Where I am from

Cathedral at dawn. Guadalajara, Jalisco, Mexico
Cathedral at dawn. Guadalajara, Jalisco, Mexico

By: Nancy Hanna

“Where I am from”

I am from cobble stone roads, forgotten dialect, paletas de leche, burning sun of Guerrero, my mother’s strong hand gently holding my own.

I am from explorers who crossed a cold sea, a century gone by, stories untold, teeth in a jar, dress hat on the top shelf, untouched and dusty since my dad’s been gone.

I am from the loquat tree, whose branches embraced me like arms when I cried, and supported me when I climbed higher for the tastiest fruit of all.

I am from a sunny Christmas morning, a pink bike with a white banana seat, Sonia by my side racing on her sparkly purple bike.

I am from the creek, waiting for the moonrise to catch Mr. Toad, while sharing deep secrets, giggling about boys, enjoying Sonia’s company and the warm Santa Ana wind.

I am from racing up the embankment, my brothers by my side, relishing the moment, being pushed down while by brothers wrestled then the echo of my brother’s voice “King of the Mountain” sang in my ears.

I am from Tucker’s Grove Park, where the metal playground equipment spun round and round and round.

I am from Goleta Beach, where wave diving was swimming class and I can’t touch the ground meant swim.

I am from long drives where memories play out like movies, every summer from Goleta to Guadalajara I memorized landmarks and counted the stars.

I am from the Spanish cathedrals that would not let me in, I laughed to loud, my hair was wild, and my shorts were not allowed

I am from travelers and dreamers, from stories shared while enjoying café con leche y pan dulce.

I am from the hail, the screaming voice of tía as she pulled the laundry off the clothesline while being soaked and pummeled wishing she could block hail like a super woman.

I am from the lighting and thunder that woke me, energized me and made me feel alive.

For Whom the Eye Rolls

By Benjy Malings

My mom recently moved from San Diego to Portland, so now I venture up north about once or twice a year. I mostly spend my time doing what most would expect – reading, eating, and drinking coffee. This last visit, for spring break, happened to correspond with a particularly busy workweek for my Mom, meaning I was left with a significant chunk of free time where I was to wander the city.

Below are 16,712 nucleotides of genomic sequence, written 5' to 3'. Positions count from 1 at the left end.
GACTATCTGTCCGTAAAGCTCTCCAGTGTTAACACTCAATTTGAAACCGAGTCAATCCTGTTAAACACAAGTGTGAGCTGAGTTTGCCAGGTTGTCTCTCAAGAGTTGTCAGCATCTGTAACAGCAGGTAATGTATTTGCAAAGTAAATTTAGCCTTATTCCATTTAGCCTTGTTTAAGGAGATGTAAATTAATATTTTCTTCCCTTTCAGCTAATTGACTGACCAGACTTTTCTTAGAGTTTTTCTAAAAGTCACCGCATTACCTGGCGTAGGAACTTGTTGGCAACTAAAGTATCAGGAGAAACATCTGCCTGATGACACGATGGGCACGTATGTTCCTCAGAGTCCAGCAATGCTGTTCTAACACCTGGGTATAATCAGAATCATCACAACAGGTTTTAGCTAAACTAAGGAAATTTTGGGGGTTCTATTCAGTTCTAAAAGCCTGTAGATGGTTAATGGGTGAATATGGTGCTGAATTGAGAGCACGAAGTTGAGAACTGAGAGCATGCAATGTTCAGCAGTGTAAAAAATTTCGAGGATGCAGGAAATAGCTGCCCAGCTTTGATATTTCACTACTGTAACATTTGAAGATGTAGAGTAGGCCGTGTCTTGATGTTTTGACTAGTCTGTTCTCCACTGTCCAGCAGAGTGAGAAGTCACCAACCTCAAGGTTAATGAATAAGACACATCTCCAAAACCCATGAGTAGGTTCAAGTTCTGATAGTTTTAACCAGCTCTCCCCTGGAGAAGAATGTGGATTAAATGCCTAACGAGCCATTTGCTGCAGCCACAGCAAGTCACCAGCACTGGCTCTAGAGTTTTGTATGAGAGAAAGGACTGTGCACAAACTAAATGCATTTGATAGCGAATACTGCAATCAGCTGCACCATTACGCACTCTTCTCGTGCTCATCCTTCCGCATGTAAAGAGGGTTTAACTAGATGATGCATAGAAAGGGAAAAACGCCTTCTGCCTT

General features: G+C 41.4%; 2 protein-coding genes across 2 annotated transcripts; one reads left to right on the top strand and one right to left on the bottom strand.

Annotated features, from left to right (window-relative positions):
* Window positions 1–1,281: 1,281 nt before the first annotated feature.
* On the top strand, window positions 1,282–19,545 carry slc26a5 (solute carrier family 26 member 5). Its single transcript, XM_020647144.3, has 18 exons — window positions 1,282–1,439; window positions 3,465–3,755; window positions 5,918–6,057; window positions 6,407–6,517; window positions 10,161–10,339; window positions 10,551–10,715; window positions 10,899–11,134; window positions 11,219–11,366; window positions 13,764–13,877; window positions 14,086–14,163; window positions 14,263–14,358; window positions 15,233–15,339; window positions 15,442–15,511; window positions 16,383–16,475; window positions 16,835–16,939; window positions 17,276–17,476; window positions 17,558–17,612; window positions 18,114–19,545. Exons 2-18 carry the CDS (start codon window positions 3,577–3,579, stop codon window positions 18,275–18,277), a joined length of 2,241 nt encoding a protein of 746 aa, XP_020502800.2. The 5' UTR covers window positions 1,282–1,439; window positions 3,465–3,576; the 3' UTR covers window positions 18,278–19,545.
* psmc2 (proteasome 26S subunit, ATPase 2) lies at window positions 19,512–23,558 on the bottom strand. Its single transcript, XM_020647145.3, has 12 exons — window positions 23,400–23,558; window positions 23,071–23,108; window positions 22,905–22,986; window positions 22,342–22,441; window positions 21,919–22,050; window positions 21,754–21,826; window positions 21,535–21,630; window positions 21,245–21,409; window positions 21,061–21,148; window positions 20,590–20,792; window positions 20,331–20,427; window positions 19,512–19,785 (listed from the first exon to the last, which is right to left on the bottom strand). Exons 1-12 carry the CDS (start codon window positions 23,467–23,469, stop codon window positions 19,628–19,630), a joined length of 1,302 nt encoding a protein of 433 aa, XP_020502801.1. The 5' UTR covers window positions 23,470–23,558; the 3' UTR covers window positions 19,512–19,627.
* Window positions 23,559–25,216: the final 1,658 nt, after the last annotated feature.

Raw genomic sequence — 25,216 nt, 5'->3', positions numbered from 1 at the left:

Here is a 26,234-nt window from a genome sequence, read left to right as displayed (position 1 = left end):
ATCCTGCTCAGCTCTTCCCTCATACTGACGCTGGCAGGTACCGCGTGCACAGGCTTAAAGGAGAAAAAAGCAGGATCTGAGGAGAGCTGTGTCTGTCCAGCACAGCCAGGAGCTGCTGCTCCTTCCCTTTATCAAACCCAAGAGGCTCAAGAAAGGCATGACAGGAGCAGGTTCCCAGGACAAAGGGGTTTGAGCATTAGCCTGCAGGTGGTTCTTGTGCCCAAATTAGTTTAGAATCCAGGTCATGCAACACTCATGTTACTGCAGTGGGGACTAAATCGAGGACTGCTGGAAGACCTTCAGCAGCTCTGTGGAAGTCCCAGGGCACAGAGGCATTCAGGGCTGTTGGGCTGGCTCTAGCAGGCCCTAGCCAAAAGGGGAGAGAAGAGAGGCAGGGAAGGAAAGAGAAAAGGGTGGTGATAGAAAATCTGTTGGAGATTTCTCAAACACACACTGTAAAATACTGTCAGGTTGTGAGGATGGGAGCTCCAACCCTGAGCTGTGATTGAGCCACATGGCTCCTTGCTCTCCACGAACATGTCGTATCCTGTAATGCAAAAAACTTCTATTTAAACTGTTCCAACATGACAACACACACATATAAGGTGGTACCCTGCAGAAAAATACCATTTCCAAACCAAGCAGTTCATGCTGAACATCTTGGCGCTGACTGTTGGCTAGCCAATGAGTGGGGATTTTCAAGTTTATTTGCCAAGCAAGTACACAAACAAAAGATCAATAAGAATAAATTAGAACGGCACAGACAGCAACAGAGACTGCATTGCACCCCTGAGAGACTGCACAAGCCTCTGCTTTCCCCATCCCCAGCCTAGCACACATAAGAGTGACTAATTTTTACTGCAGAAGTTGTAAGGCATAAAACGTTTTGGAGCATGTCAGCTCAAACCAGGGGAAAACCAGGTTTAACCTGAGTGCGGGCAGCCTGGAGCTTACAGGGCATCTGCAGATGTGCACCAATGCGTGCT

Of course, my version of wandering ended up being a rather safe one- once again, I found myself perusing the same bookstore for hours on end. I had had a particular one in mind this time around, a perfectly pretentious shop known, hilariously, as “Mother Foucault’s” (I had attempted to visit on a prior trip, but was forestalled due to the site acting as host for a child’s birthday party, only adding to the charm).

The store was, naturally, only open for a brief four-hour window that day, so I headed over as the first event of my day. The store was almost completely empty, save for a a couple of employees discussing the merits of sending their respective children to a university over a trade school (“it’s the only sensible option in this economy. You can learn a helluva lot more making chairs and reading poetry on your own time than you could wasting hours in a classroom.”) I made my way through the store slowly and deliberately, anticipating – as I always do – the moment where divine inspiration strikes my consumer decisions. The philosophy section was a critical theorist’s heaven, a welcome respite from the usual smatterings of Plato and Kant. The fiction section was arranged in no particular order, without much thought given to whether a book was in English or in its original language, whether it was new / used / antique.